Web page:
With regard to comprehensible input, it is important that school leaders consider whether the instructional strategies we are promoting are clear, simple, and reinforced.  

Consider two ways school leaders might try to promote an instructional strategy on their campus. 

Scenario 1

Scenario 2

The instructional strategy was discussed during in-service at the beginning of the year but was brought up sporadically throughout the year. Different teachers walked away with different ideas about what the strategy should look like in the classroom. Clear indicators of successful implementation of the instructional strategy were shown and the strategy was modelled during in-service at the beginning of the year. The strategy continued to be discussed and modeled at each faculty meeting throughout the year. 

Which scenario is more likely to result in broad implementation of the instructional strategy? Scenario 2 is the approach that makes the instructional strategy comprehensible with clear indicators of success and is reinforced with modeling and continuous discussion.

Equally important to mastering an instructional strategy are the structure and space for teachers to process their learning of the strategy within their own context. This might look like structured discussions within PLCs or coaching conversations about challenges and solutions to implementing the strategy. It might also look like teacher leadership committees addressing school-wide issues related to the strategy. Be it in a PLC, a one-on-one conversation, or a leadership committee, here are some questions we can ask to solicit teacher voice:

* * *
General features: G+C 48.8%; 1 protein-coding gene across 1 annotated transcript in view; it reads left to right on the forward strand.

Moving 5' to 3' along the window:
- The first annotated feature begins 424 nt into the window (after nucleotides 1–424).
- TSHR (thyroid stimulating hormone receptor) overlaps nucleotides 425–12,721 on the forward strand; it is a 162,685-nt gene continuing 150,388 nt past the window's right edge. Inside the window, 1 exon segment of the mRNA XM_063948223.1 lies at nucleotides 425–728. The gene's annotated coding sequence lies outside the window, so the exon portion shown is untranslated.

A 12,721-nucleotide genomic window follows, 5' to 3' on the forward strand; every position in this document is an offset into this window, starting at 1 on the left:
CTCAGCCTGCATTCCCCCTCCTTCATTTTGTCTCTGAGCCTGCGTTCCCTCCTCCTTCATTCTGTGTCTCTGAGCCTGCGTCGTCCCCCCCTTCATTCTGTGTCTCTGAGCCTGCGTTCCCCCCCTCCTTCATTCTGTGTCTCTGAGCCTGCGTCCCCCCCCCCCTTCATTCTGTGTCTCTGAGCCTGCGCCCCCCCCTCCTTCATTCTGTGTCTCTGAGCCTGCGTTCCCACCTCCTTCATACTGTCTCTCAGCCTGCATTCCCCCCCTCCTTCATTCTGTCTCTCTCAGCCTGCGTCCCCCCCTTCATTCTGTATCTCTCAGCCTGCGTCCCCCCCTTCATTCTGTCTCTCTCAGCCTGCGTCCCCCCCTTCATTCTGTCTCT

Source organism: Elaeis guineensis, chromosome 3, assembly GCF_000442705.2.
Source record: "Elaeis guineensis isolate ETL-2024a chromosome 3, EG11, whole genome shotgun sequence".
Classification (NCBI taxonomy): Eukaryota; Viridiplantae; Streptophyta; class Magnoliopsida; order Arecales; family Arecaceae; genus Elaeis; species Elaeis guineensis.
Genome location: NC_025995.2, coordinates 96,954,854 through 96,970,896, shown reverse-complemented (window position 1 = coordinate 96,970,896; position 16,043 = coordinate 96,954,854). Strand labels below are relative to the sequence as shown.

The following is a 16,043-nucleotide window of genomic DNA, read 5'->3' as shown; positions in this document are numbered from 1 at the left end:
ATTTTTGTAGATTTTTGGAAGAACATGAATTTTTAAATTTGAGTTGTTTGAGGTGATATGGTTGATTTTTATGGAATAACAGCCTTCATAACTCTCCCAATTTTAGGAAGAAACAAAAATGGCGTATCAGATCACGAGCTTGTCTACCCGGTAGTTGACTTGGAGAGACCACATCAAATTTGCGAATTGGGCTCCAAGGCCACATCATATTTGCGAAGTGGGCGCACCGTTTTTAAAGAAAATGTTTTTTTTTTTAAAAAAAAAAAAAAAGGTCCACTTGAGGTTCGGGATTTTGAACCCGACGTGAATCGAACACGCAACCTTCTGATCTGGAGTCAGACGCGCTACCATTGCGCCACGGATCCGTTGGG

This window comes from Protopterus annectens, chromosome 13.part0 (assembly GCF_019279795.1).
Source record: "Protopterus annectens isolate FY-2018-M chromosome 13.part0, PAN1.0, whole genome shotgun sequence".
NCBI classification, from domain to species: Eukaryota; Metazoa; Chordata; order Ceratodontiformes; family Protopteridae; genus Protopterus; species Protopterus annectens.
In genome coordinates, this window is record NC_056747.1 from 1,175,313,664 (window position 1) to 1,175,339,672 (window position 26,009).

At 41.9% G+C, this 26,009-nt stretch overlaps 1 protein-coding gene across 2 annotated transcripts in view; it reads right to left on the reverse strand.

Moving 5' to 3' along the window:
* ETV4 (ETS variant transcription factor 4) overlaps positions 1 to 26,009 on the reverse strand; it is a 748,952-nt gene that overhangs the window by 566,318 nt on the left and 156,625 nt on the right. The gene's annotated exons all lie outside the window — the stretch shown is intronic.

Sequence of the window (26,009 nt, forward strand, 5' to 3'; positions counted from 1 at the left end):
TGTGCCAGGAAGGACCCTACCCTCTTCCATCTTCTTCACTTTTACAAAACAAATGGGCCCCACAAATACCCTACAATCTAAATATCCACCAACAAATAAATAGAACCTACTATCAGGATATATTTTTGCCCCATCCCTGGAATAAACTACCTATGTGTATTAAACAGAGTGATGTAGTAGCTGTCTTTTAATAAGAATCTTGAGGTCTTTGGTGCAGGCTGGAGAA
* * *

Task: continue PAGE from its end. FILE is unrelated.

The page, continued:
• What would this strategy look like in your classroom?
  • Have you ever tried…? How did it go?
  • What might be some challenges in implementing this strategy?

The Importance of Asset Mindsets in Leading

When addressing how to serve the needs of English learners, we are talking more and more every day about the need to shift away from deficit mindsets (what learners lack) to asset mindsets (what strengths learners already bring to the table). Yet we often default to thinking about teachers with a deficit lens. For example, I once observed a classroom with an administrator who appeared very frustrated when we stepped out. To paraphrase her commentary:

I just don’t know what to do about that teacher. She has such a deficit mindset about her ELs. I mean, did you see how she just ignored those kids in the corner? Where were the sentence stems? And her walls were bare! She could have at least had one visual. She obviously doesn’t believe in her kids.